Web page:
Arthur Danto’s analytic theory of art relies on a form of artistic interpretation that requires access to the art theoretical concepts of the artworld, ‘an atmosphere of artistic theory, a knowledge of the history of art: an artworld’. Art, in what Danto refers to as post-history, has become theoretical, yet it is here contended that his explanation of the artist’s creative style lacks a theoretical dimension. This article examines Danto’s account of style in light of the role the artistic metaphor plays in the interpretation of the artwork, arguing that it is unable to account for the metaphorical power he claims is embedded within the work of art. An artist’s style issues from a unique perspective, the way an artist inhabits a specific spot in history. Though each person has such a perspective, when applied aesthetically, it is the key to the articulation of a unique
historical meaning in the work of art. At the same time, artists’ knowledge of their contribution remains cut off from this perspective, for they are unaware of their self-manifestation of the historical concept of style. This article makes the case that Danto’s notion of style, based on Sartre’s notion of being-for-itself, cannot fulfil the role he allots it in his theory because, at some level, artists must apprehend their style to create a work of art capable of functioning critically as a countertext. It is only through the apprehension of their style, and dialogical activity that takes place between the artist and the beholders, that the unseen body of artworld theory is formed. Without this, when oriented to the aesthetic, style provides no concept or theory for the mind to behold. This article presents an alternative approach to style that recognizes the role of theory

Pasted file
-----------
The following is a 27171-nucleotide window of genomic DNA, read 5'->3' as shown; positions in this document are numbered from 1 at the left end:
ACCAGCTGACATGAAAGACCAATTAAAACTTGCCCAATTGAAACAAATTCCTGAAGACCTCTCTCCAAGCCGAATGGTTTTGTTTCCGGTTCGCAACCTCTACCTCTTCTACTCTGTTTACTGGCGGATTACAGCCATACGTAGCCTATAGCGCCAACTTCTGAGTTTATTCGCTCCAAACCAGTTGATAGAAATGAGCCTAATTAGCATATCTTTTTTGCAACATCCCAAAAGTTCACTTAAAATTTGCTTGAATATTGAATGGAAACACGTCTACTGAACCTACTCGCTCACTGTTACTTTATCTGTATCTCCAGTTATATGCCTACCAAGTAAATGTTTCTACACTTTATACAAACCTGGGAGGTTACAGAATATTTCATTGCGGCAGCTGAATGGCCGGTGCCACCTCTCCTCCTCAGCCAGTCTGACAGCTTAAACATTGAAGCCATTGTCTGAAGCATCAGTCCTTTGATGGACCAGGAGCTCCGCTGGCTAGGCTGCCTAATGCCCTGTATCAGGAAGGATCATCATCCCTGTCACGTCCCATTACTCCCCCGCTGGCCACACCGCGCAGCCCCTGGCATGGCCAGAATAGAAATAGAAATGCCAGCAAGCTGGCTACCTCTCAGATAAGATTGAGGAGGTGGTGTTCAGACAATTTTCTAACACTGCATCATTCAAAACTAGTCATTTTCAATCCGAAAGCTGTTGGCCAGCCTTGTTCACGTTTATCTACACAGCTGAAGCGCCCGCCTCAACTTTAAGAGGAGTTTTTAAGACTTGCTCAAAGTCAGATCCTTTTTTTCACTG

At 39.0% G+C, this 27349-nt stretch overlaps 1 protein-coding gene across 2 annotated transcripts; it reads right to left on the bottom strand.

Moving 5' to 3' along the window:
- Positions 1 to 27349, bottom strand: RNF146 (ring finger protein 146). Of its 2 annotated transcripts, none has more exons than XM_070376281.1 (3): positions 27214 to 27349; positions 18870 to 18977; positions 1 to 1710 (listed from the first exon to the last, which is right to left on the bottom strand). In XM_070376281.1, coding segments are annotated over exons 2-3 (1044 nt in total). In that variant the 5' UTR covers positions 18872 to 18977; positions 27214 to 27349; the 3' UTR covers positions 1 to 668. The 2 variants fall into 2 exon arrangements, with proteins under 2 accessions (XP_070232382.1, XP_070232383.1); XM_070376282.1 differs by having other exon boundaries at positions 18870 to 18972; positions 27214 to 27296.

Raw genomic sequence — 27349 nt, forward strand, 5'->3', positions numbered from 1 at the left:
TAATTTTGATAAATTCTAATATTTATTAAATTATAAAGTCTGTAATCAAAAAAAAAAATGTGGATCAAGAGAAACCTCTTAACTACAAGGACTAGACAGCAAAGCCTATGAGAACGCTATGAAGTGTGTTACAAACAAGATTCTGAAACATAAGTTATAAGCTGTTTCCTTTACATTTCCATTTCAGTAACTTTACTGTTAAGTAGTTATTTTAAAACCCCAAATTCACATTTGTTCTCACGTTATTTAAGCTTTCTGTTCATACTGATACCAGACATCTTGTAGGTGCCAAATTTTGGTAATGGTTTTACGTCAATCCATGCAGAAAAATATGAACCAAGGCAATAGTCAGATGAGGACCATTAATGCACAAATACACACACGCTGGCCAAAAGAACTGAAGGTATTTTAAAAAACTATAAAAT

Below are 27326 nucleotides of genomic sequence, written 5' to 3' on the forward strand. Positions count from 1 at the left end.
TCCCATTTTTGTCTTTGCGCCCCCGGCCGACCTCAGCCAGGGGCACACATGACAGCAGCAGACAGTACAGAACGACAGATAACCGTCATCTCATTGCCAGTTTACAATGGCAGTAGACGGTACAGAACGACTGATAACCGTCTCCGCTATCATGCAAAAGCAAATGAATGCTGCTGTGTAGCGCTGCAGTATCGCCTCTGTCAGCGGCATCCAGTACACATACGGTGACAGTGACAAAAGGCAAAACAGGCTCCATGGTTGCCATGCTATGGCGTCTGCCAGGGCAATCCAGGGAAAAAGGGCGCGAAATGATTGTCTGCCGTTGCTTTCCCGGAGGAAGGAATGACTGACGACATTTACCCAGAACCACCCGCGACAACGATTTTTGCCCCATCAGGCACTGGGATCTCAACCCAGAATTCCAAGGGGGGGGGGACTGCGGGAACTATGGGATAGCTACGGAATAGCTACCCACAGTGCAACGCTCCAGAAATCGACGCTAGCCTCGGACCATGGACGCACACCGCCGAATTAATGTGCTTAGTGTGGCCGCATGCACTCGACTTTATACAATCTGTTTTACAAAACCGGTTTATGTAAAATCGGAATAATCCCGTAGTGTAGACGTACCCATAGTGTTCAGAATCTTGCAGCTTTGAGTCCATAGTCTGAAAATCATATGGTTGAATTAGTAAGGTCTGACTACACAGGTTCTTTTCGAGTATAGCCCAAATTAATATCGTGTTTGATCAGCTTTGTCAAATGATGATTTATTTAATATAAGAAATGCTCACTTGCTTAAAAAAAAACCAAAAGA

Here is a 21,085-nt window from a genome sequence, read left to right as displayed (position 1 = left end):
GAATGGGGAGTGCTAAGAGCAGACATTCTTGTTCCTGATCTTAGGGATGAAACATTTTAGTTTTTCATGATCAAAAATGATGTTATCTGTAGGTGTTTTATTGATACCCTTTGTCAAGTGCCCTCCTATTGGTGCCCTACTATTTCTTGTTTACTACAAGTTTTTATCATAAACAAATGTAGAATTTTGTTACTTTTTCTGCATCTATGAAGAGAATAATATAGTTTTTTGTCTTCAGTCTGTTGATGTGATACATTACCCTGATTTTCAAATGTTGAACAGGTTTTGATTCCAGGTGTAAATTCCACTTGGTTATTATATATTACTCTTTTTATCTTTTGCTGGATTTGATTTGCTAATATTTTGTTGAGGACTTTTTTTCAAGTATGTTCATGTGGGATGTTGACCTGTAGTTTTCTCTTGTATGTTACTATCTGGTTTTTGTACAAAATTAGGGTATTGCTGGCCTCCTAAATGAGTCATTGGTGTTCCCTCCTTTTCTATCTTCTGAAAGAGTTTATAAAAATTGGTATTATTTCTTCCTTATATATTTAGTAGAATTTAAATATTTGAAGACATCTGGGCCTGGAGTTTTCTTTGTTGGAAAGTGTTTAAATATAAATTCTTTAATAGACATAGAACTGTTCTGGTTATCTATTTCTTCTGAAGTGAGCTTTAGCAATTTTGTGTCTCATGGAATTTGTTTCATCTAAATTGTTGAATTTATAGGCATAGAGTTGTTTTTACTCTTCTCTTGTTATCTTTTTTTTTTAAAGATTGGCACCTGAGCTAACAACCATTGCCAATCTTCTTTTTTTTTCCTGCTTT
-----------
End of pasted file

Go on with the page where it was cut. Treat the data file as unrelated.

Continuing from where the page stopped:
in the creation of metaphor, which would circumvent this problem.